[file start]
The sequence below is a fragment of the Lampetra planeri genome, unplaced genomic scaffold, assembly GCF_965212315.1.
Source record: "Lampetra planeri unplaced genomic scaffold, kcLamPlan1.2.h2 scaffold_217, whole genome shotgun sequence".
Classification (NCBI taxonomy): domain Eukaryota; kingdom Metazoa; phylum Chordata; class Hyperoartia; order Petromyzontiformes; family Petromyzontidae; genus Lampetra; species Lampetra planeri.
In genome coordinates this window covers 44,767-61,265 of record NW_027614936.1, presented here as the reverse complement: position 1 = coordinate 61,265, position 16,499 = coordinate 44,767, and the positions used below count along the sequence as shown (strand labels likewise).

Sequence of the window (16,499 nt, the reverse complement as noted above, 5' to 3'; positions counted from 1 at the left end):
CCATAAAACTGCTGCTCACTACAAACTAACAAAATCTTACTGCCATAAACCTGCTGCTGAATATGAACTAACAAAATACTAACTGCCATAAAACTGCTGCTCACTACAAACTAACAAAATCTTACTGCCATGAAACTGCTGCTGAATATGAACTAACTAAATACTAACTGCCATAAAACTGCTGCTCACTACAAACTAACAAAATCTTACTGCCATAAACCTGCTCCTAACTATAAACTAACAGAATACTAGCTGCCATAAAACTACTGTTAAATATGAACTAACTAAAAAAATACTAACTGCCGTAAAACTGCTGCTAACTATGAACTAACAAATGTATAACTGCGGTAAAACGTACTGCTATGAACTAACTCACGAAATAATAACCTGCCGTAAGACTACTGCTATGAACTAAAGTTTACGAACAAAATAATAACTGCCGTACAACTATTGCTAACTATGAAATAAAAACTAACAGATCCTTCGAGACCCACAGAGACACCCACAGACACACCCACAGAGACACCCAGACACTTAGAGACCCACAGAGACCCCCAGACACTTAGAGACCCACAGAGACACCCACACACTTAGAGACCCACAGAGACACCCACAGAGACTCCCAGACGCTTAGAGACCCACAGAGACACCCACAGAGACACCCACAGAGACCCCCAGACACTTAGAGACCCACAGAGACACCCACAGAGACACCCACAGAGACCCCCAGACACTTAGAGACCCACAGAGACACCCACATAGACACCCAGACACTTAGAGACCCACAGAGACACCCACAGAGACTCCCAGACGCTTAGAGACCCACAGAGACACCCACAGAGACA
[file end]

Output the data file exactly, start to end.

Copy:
The sequence below is a fragment of the Lampetra planeri genome, unplaced genomic scaffold, assembly GCF_965212315.1.
Source record: "Lampetra planeri unplaced genomic scaffold, kcLamPlan1.2.h2 scaffold_217, whole genome shotgun sequence".
Classification (NCBI taxonomy): domain Eukaryota; kingdom Metazoa; phylum Chordata; class Hyperoartia; order Petromyzontiformes; family Petromyzontidae; genus Lampetra; species Lampetra planeri.
In genome coordinates this window covers 44,767-61,265 of record NW_027614936.1, presented here as the reverse complement: position 1 = coordinate 61,265, position 16,499 = coordinate 44,767, and the positions used below count along the sequence as shown (strand labels likewise).

Sequence of the window (16,499 nt, the reverse complement as noted above, 5' to 3'; positions counted from 1 at the left end):
CCATAAAACTGCTGCTCACTACAAACTAACAAAATCTTACTGCCATAAACCTGCTGCTGAATATGAACTAACAAAATACTAACTGCCATAAAACTGCTGCTCACTACAAACTAACAAAATCTTACTGCCATGAAACTGCTGCTGAATATGAACTAACTAAATACTAACTGCCATAAAACTGCTGCTCACTACAAACTAACAAAATCTTACTGCCATAAACCTGCTCCTAACTATAAACTAACAGAATACTAGCTGCCATAAAACTACTGTTAAATATGAACTAACTAAAAAAATACTAACTGCCGTAAAACTGCTGCTAACTATGAACTAACAAATGTATAACTGCGGTAAAACGTACTGCTATGAACTAACTCACGAAATAATAACCTGCCGTAAGACTACTGCTATGAACTAAAGTTTACGAACAAAATAATAACTGCCGTACAACTATTGCTAACTATGAAATAAAAACTAACAGATCCTTCGAGACCCACAGAGACACCCACAGACACACCCACAGAGACACCCAGACACTTAGAGACCCACAGAGACCCCCAGACACTTAGAGACCCACAGAGACACCCACACACTTAGAGACCCACAGAGACACCCACAGAGACTCCCAGACGCTTAGAGACCCACAGAGACACCCACAGAGACACCCACAGAGACCCCCAGACACTTAGAGACCCACAGAGACACCCACAGAGACACCCACAGAGACCCCCAGACACTTAGAGACCCACAGAGACACCCACATAGACACCCAGACACTTAGAGACCCACAGAGACACCCACAGAGACTCCCAGACGCTTAGAGACCCACAGAGACACCCACAGAGACA